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Front Psychiatry. 2016 Oct 24;7:175. eCollection 2016.

Cell-Phone Addiction: A Review.

Author information

1
Department of Psychobiology, Psychology Faculty, Complutense University of Madrid (Universidad Complutense de Madrid) , Madrid , Spain.
2
Department of Psychobiology, Psychology Faculty, Complutense University of Madrid (Universidad Complutense de Madrid), Madrid, Spain; Clinical Management of Mental Health Unit, Biomedical Research Institute of Málaga, Regional University Hospital of Málaga (Unidad de Gestión Clínica de Salud Mental, Hospital Regional Universitario de Málaga, Instituto de Investigación Biomédica de Málaga - IBIMA), Málaga, Spain.
3
Istituto de Investigación i+12, Hospital Universitario 12 de Octubre de Madrid , Madrid , Spain.

Abstract

We present a review of the studies that have been published about addiction to cell phones. We analyze the concept of cell-phone addiction as well as its prevalence, study methodologies, psychological features, and associated psychiatric comorbidities. Research in this field has generally evolved from a global view of the cell phone as a device to its analysis via applications and contents. The diversity of criteria and methodological approaches that have been used is notable, as is a certain lack of conceptual delimitation that has resulted in a broad spread of prevalent data. There is a consensus about the existence of cell-phone addiction, but the delimitation and criteria used by various researchers vary. Cell-phone addiction shows a distinct user profile that differentiates it from Internet addiction. Without evidence pointing to the influence of cultural level and socioeconomic status, the pattern of abuse is greatest among young people, primarily females. Intercultural and geographical differences have not been sufficiently studied. The problematic use of cell phones has been associated with personality variables, such as extraversion, neuroticism, self-esteem, impulsivity, self-identity, and self-image. Similarly, sleep disturbance, anxiety, stress, and, to a lesser extent, depression, which are also associated with Internet abuse, have been associated with problematic cell-phone use. In addition, the present review reveals the coexistence relationship between problematic cell-phone use and substance use such as tobacco and alcohol.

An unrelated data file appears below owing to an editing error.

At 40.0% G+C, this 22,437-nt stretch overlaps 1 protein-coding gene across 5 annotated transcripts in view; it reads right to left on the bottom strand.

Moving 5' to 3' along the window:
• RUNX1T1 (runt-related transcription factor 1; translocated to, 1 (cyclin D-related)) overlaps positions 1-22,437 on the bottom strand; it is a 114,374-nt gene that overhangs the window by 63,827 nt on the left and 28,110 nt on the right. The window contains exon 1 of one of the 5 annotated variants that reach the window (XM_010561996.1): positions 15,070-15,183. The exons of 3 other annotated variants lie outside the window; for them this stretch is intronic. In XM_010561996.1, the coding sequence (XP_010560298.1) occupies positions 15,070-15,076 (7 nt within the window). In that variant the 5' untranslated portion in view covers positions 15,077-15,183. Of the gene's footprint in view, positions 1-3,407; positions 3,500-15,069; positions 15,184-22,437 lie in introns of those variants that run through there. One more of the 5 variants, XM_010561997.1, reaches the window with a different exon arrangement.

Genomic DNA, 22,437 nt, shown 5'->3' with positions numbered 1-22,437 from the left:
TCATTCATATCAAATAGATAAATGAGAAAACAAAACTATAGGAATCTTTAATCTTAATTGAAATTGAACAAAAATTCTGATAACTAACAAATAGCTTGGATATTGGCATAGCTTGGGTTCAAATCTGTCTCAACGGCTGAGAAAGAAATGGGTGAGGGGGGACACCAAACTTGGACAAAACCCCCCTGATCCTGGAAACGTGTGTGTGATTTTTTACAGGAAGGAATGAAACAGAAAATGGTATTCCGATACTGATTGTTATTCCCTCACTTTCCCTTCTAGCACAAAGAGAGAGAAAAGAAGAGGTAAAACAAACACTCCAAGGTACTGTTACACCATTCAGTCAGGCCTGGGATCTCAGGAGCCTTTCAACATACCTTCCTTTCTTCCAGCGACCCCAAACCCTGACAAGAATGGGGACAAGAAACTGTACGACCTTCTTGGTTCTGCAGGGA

KEYWORDS:

addiction; behavioral addiction; cell-phone addiction; dependence; internet addiction

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